In her column last month (In my view, Socialist Review, September 2007) Lindsey German implies several steps that might move us towards a solution to the present housing crisis.
A serious programme of affordable house building is one of the most obvious solutions.
It is interesting to note that of the 235,000 homes built last year, only 255 were built by local authorities, and 25,000 were built by "social landlords" (the much lauded Private Finance Initiative leeches), leaving the remaining 80 percent to the private - read unaffordable - sector.
Were council waiting lists to run only to three digits, perhaps this would be acceptable. But there are over 1.5 million people on waiting lists and 135,000 in temporary accommodation.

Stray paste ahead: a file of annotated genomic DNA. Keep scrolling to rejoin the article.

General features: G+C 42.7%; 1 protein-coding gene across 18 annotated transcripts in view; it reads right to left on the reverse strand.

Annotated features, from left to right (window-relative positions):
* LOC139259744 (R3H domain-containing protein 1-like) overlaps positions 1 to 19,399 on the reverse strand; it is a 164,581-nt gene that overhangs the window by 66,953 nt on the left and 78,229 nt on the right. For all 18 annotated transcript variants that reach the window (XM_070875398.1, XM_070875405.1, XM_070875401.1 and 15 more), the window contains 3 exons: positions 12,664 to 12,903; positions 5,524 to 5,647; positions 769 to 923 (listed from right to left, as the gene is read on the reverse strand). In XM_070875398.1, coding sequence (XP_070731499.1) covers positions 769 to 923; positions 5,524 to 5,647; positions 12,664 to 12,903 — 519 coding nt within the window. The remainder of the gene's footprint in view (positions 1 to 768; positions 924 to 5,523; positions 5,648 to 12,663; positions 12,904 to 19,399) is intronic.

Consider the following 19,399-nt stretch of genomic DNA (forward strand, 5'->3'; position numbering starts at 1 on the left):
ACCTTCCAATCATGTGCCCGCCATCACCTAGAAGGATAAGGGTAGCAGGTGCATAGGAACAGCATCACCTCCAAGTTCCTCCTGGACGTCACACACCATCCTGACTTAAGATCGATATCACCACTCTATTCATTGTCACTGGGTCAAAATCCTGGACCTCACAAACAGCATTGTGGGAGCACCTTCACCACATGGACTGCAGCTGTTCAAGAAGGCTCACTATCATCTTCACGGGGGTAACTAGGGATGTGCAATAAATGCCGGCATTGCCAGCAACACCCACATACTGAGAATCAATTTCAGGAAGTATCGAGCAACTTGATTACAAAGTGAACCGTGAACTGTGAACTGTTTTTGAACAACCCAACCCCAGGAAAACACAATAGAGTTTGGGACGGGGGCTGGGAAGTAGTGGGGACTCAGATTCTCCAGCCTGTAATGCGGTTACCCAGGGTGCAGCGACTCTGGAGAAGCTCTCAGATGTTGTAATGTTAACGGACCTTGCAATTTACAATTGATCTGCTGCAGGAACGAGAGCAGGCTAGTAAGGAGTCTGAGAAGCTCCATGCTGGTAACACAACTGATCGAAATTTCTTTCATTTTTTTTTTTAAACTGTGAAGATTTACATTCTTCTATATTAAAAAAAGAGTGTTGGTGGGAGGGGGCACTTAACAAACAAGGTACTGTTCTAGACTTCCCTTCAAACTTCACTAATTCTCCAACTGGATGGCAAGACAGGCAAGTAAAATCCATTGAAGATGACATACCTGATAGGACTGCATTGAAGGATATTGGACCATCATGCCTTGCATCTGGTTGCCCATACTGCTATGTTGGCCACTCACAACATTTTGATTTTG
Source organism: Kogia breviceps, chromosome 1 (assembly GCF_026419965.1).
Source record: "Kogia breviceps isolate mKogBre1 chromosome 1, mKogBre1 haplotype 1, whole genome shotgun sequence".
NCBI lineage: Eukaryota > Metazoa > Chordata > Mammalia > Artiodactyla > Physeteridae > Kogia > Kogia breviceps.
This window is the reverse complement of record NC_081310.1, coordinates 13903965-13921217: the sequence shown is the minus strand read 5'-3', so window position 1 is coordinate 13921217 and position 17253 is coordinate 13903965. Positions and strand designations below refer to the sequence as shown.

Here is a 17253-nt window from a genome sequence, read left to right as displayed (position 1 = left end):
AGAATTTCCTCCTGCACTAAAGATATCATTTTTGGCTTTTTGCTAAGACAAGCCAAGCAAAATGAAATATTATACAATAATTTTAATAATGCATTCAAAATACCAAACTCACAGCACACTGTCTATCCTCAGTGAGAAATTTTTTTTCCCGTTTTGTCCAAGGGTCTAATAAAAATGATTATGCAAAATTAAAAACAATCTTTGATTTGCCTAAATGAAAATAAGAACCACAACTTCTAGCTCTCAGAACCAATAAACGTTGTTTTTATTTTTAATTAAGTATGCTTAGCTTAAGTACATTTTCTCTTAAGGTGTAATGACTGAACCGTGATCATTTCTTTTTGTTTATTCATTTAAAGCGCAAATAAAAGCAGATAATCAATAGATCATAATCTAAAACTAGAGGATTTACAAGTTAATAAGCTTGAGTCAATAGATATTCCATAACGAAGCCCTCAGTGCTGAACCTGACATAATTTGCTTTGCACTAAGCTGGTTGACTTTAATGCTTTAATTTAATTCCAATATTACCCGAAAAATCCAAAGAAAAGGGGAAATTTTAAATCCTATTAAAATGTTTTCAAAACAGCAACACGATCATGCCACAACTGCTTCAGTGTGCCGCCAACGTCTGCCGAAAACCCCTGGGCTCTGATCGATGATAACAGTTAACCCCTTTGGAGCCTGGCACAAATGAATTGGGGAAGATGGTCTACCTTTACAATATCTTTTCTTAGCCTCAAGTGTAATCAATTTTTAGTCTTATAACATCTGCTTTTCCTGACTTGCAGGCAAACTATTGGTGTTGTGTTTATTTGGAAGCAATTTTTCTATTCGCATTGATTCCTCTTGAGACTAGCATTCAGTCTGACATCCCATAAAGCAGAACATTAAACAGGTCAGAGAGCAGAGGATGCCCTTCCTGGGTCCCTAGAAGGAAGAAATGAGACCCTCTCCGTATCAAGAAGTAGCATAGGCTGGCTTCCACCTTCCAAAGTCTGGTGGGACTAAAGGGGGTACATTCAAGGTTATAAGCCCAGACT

We are looking at what Lindsey rightly describes as a compulsion to throw ourselves "onto the mercy of the housing market" - a compulsion that results in the recent proliferation of subprime lending which has left many forever on the brink of repossession, entirely at the mercy of interest rates.
New Labour's reckless housing policy has been a failure. It has left thousands homeless and forced thousands more into precarious debt, for the sake of lining a few pockets.
"The Market" does not deliver, because it cannot deliver. It in fact brings only homelessness and economic instability, which makes its replacement all the more urgent.